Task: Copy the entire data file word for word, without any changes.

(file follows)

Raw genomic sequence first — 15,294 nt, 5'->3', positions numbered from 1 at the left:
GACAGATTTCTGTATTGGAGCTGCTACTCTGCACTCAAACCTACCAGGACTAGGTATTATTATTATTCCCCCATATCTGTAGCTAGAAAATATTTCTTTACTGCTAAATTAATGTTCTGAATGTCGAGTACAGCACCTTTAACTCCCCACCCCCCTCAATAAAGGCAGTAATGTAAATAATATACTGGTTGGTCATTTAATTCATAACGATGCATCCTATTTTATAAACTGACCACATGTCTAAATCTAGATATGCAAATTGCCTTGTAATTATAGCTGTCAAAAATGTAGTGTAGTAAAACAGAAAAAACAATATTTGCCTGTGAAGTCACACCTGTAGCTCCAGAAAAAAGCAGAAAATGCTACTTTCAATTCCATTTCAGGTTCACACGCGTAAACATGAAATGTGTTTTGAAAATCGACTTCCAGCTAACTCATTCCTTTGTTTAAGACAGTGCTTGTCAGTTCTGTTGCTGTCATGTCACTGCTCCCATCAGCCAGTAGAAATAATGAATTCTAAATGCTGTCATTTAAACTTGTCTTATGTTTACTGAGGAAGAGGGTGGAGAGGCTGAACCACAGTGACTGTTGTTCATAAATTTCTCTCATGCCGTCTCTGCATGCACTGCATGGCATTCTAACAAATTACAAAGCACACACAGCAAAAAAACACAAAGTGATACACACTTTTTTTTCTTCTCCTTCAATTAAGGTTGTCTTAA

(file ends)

Raw genomic sequence first — 15,294 nt, 5'->3', positions numbered from 1 at the left:
GACAGATTTCTGTATTGGAGCTGCTACTCTGCACTCAAACCTACCAGGACTAGGTATTATTATTATTCCCCCATATCTGTAGCTAGAAAATATTTCTTTACTGCTAAATTAATGTTCTGAATGTCGAGTACAGCACCTTTAACTCCCCACCCCCCTCAATAAAGGCAGTAATGTAAATAATATACTGGTTGGTCATTTAATTCATAACGATGCATCCTATTTTATAAACTGACCACATGTCTAAATCTAGATATGCAAATTGCCTTGTAATTATAGCTGTCAAAAATGTAGTGTAGTAAAACAGAAAAAACAATATTTGCCTGTGAAGTCACACCTGTAGCTCCAGAAAAAAGCAGAAAATGCTACTTTCAATTCCATTTCAGGTTCACACGCGTAAACATGAAATGTGTTTTGAAAATCGACTTCCAGCTAACTCATTCCTTTGTTTAAGACAGTGCTTGTCAGTTCTGTTGCTGTCATGTCACTGCTCCCATCAGCCAGTAGAAATAATGAATTCTAAATGCTGTCATTTAAACTTGTCTTATGTTTACTGAGGAAGAGGGTGGAGAGGCTGAACCACAGTGACTGTTGTTCATAAATTTCTCTCATGCCGTCTCTGCATGCACTGCATGGCATTCTAACAAATTACAAAGCACACACAGCAAAAAAACACAAAGTGATACACACTTTTTTTTCTTCTCCTTCAATTAAGGTTGTCTTAA